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Always wanted to experience the magical winter wonderland that Queen Elsa created in Disney's animated movie Frozen? Then you are in luck. Thanks to Utah-based company “Ice Castles,” acre-sized frozen fortresses are now a reality in six of North America's coldest regions: Dillon, CO, Excelsior, MN, Lake Geneva, WI, North Woodstock, New Hampshire, Midway, UT and Edmonton in Alberta, Canada.
The seasonal attractions, usually open from January to early March each year, are the brainchild of Brent Christensen. In 2011, the father of six, who had just relocated from sunny California to snowy Utah, was looking for a way to entertain the kids during a particularly harsh winter day. The ice fort he constructed in his backyard was a hit, not just with his own kids but youngsters from all across town. The smiles and joy his simple idea brought to the children's faces made Christensen realize that his winter invention could do the same for families across the country, and "Ice Castles" was born.
Every year, at the onset of winter, the Ice Castles team heads to a select few North American cities, known for their frigid winters, to set up drip pipes, a tool used to encourage the formation of long icicles. Once enough ice has been formed to support a stable structure, a group of 20 to 40 artists descend upon the region and painstakingly hand carve the icicles into archways, caves, tunnels, and even fun slides. The creations are coated with a layer of water which, once frozen, acts like cement and binds the castle together. On average, each castle comprises about 25 million pounds of ice and takes two months to carve. Once ready, the structures are fitted with thousands of colorful LED lights, further enhancing their magical appearance, especially during the evenings. On predetermined dates, visitors can also enjoy spectacular fire shows and take photos with the resident "snow princess."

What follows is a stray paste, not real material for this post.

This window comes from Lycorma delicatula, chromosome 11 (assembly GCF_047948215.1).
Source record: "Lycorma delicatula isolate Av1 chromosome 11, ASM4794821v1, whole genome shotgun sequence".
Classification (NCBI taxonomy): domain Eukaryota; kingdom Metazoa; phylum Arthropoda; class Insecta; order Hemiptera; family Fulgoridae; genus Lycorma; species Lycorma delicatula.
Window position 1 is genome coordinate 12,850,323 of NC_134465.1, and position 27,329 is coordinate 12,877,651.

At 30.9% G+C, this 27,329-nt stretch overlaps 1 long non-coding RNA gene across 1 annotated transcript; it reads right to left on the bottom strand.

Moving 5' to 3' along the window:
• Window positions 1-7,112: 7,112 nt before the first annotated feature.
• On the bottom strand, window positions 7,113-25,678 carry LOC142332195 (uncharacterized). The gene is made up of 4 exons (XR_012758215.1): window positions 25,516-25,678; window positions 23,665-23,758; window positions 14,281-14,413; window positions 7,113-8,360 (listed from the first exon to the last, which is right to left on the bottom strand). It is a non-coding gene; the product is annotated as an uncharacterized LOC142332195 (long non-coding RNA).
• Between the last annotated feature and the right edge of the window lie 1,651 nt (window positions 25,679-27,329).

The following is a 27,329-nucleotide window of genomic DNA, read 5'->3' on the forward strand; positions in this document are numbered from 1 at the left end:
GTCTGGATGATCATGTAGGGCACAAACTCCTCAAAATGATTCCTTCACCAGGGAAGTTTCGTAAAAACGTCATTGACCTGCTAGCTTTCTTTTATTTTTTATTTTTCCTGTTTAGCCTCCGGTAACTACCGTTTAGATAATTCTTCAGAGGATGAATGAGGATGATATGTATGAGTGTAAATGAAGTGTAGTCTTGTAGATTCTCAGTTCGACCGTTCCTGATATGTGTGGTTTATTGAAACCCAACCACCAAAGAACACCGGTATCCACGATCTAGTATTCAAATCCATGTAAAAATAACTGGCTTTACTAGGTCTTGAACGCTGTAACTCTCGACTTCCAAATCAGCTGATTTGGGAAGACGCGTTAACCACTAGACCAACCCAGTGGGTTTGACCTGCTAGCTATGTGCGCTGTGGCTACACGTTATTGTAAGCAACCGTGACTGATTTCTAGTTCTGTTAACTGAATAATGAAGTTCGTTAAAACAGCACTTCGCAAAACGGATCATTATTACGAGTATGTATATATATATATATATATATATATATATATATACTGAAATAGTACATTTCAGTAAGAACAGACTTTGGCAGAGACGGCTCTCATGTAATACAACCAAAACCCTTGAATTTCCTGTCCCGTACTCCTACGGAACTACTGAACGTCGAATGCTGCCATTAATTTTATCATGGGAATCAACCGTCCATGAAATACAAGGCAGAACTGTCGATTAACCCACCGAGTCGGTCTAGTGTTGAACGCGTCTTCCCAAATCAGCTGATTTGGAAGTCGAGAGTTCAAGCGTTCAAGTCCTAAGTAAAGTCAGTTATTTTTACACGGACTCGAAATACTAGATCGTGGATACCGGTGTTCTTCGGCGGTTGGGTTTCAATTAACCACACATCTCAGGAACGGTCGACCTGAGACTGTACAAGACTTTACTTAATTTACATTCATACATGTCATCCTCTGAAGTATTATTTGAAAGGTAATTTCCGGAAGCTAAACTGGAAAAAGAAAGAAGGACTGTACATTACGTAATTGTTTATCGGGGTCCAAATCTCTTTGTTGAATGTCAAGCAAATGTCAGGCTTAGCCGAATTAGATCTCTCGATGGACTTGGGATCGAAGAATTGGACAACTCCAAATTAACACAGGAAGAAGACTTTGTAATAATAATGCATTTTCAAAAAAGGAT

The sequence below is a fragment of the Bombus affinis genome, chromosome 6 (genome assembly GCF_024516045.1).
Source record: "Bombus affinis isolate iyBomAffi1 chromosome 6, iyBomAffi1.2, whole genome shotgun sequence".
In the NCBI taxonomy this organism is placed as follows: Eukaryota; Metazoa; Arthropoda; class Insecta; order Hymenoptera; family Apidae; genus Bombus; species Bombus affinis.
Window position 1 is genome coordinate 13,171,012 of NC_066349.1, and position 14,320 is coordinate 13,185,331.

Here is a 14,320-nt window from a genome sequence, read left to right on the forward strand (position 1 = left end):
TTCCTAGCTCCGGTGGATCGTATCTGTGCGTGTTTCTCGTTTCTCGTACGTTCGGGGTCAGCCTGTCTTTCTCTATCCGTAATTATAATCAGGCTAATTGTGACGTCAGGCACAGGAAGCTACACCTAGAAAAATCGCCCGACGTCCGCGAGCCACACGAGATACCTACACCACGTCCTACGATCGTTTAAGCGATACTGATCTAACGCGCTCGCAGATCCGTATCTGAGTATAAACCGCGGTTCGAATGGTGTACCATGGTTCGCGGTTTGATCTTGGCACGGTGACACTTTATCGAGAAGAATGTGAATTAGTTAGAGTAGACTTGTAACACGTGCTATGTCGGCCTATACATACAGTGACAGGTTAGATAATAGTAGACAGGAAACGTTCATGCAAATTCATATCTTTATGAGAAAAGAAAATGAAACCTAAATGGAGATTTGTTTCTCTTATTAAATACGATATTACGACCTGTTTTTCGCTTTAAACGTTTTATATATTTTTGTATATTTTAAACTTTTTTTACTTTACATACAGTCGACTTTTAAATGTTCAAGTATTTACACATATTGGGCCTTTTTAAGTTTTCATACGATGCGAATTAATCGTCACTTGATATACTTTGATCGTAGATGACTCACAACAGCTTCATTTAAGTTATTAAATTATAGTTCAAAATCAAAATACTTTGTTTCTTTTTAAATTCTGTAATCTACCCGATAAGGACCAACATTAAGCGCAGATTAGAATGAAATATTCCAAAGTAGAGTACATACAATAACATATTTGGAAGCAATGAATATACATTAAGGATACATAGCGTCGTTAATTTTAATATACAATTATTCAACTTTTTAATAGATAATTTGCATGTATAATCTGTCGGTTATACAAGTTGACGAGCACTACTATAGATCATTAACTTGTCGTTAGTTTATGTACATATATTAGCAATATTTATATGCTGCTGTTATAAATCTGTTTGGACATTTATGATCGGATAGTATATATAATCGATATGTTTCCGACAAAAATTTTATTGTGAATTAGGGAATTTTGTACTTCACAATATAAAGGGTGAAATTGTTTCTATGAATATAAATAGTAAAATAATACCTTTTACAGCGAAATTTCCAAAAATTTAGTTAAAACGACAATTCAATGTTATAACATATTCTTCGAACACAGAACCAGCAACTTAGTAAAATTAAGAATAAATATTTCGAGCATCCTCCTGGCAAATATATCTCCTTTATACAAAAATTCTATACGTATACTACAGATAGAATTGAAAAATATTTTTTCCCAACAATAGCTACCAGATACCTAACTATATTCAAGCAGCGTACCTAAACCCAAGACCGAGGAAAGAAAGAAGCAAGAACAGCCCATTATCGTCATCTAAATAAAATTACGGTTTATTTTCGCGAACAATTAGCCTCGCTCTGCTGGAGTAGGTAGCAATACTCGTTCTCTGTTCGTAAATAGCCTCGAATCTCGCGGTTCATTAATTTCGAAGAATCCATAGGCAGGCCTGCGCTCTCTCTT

What makes the structures fascinating is their potential to change on an almost daily basis depending on the weather. A colder winter means more icicles to carve making visits later in the season especially rewarding. An unusually warm spell could render the magnificent structures unstable for visitors – or even worse, transform them into a messy puddle – cutting the already short season further. Visitors are therefore advised to check the company's website before heading over to the whimsical kingdoms. Also recommended is warm and waterproof clothing, given that, even in the coldest conditions, the icicles frequently drip. Most importantly, however, buy your tickets in advance, for entrance to these gorgeous structures, which attract thousands of visitors annually, are often sold-out months in advance!
Resources: Smithsonianmag.com, icecastles.com,atlasobscura.com.